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January 2004


What's Up?
It has been a while since our last newsletter but you'll be happy to know that all things USS England are still underway. However, I sure could use some help. We very much need articles for the newsletter and these can come from anyone in the ENGLAND family, officers, crew, families, historians and more.

We had a very successful reunion last June. Thank you to everyone who attended! I want to thank our speakers RADM Hugh L. Webster, USN (ret.), Captain Peter J. Gaskin USN (ret.), Commander Michael R. Fierro, and CWO4 George P. Evans USN (ret.) for stepping up and making our reunion banquet a fantastic event!

The USS England Forum was retired on 02/03/07.

We'll be having a Southern California Mini-Reunion this year. I'd like some of the people who'd like to attend to help plan the event. It does not need to be anything formal. A location with food and drink with a date and time. We have done a couple of these in Brea, CA and one on Hotel Circle in San Diego. Where would you like to meet? Let me know (dennis@obriens.net or better yet, try the forums at http://forums.ussengland.net/ and we can all discuss it on-line).

Operation King Update!
Gordon England was confirmed as the 73rd Secretary of the Navy on 26 September 2003 and sworn in on 1 October. He becomes only the second person in history to serve twice as the leader of the Navy-Marine Corps Team and the first to serve in back-to-back terms. So the address for letters requesting a new England has changed again. See the Operation King Page for details! Send your letters today!

Reunion 2005
As you know, at out last reunion in the summer of 2003 the attendees voted on the location and timing for our next reunion. The result is that our next reunion is scheduled for early June 2005 in Charleston, South Carolina. Charleston will be our group's first trip to the east coast and our chance to start having reunions at locations across the country.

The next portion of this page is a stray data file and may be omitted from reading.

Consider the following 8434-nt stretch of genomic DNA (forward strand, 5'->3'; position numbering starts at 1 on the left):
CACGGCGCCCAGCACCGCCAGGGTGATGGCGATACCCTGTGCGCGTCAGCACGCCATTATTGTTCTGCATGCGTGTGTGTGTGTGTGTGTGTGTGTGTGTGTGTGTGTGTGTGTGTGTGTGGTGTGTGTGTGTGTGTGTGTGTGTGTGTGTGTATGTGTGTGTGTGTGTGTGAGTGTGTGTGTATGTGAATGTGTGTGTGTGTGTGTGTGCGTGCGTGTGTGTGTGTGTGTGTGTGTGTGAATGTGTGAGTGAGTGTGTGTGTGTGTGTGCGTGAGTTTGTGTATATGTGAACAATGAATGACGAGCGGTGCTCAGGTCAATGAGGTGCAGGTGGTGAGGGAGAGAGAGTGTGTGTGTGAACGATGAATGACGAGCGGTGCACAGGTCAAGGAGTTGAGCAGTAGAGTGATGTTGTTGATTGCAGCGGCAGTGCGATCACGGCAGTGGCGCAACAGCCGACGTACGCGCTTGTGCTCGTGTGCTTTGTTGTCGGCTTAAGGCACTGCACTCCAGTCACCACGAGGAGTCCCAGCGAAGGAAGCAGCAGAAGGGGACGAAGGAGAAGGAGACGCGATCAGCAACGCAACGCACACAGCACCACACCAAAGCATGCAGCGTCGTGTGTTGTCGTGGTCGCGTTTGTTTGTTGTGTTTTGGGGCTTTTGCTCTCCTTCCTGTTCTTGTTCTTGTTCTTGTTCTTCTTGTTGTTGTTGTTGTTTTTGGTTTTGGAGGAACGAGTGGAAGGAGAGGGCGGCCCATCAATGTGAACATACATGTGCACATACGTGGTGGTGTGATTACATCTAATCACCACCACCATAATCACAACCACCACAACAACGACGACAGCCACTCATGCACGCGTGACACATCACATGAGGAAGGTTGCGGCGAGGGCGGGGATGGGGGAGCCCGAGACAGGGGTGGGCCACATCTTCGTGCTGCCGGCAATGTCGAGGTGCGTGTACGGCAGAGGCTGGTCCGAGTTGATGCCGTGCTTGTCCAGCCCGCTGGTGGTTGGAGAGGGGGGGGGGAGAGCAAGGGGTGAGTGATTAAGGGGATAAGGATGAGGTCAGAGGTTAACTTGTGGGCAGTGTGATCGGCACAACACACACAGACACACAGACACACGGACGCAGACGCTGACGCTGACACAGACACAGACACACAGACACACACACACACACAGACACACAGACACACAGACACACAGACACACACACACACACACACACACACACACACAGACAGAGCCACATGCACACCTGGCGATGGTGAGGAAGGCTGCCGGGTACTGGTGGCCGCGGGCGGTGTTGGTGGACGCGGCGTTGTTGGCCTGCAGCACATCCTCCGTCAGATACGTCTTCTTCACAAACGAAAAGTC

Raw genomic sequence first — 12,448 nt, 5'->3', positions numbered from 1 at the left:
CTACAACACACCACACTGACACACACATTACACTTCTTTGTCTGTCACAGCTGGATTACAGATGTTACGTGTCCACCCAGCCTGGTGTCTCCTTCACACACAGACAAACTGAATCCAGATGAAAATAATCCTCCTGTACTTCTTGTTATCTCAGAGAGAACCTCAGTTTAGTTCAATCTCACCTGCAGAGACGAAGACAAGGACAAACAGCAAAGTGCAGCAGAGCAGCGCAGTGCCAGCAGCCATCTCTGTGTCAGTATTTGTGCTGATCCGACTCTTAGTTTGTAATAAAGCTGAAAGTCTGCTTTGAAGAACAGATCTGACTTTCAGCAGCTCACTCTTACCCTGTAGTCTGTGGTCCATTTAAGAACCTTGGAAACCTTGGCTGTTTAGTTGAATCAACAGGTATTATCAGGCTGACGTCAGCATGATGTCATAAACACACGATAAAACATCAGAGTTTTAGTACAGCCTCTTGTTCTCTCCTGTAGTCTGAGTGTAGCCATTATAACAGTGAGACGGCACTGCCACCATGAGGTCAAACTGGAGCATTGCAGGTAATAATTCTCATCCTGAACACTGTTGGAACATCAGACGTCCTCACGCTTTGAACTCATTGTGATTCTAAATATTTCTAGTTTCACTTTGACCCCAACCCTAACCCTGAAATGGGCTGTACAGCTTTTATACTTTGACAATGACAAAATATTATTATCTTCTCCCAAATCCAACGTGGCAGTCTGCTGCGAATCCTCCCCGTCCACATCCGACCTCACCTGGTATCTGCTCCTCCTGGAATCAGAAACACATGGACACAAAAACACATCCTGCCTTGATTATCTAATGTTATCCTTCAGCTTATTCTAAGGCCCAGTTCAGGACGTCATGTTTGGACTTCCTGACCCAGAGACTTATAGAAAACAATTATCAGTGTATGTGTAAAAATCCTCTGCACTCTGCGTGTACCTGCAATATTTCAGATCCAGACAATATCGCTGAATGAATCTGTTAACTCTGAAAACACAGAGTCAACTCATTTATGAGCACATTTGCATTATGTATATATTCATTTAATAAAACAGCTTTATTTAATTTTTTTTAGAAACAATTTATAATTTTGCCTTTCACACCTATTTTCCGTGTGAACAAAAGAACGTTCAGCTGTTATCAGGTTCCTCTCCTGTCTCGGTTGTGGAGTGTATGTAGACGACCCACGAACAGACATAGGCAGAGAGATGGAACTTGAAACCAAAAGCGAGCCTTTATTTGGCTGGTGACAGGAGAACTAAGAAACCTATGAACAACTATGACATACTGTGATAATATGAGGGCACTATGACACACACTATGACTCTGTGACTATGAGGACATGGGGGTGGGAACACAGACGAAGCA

The Charleston area offers a lot of things to see and do along with its rich military heritage. Nearby are Fort Moultrie, the site of the first decisive patriot victory of the American Revolution, and Fort Sumter, the scene of the first shots of the Civil War. Patriots Point Naval & Maritime Museum includes World War II aircraft carrier U.S.S. YORKTOWN, 25 military aircraft, submarine CLAMAGORE, destroyer LAFFEY, Coast Guard cutter INGHAM, Vietnam Base Camp, Congressional Medal of Honor Museum, and New Cold War Submarine Memorial. There will also be all the usual reunion fun, meals and the final banquet.

More details will be coming in 2004.

Start planning on attending this event now!!!

History Corner: :Fort Sumter National Monument
After it became clear that Abraham Lincoln had won the presidential election of 1860, South Carolina passed an order of secession on December 20. Six days later Major Robert Anderson, commander of the Union forces at Charleston, moved his small garrison from Fort Moultrie, also in the Charleston Harbor, to the unfinished, ungarrisoned Fort Sumter, farther from shore and less vulnerable to land attack. Governor Francis Pickens of South Carolina demanded the surrender of Fort Sumter; Anderson refused. On January 9, 1861, the Union merchant vessel Star of the West attempted to land supplies and reinforcements for Fort Sumter, but was fired on and withdrew.

By the time Lincoln took office on March 4, six more states had seceded, and Fort Sumter was one of the two Southern forts remaining under Union control. Lincoln was faced with either recalling Anderson or risking war by providing him with supplies and reinforcements. After much agonizing, Lincoln notified Pickens on April 8 that an attempt would be made to send provisions, but no troops or ammunition, to Fort Sumter, then in danger of being starved out. Three days later General Pierre G. T. Beauregard, under orders from Confederate President Jefferson Davis, demanded evacuation of the fort. Anderson stated that he would evacuate only if he received neither provisions nor instructions from the federal government by noon on April 15. This answer proved unsatisfactory, and at 4:30 am on April 12, Fort Johnson in Charleston fired the first shot of a 34-hour bombardment, ending all negotiations and marking the beginning of the Civil War. Lincoln's relieving fleet arrived the same day but could not enter the harbor because of cannon fire from the shore. Anderson surrendered the fort on April 14; neither side suffered any casualties. The following day the United States declared war on the Confederacy.

Confederate troops completed construction of the fort, greatly strengthened it, and in 1863-64 held it through several massive Union attacks and a 15-month siege. Only on February 17, 1865, with the approach of the army of the Union general William Tecumseh Sherman, did they evacuate the fort. The site became a national monument in 1948.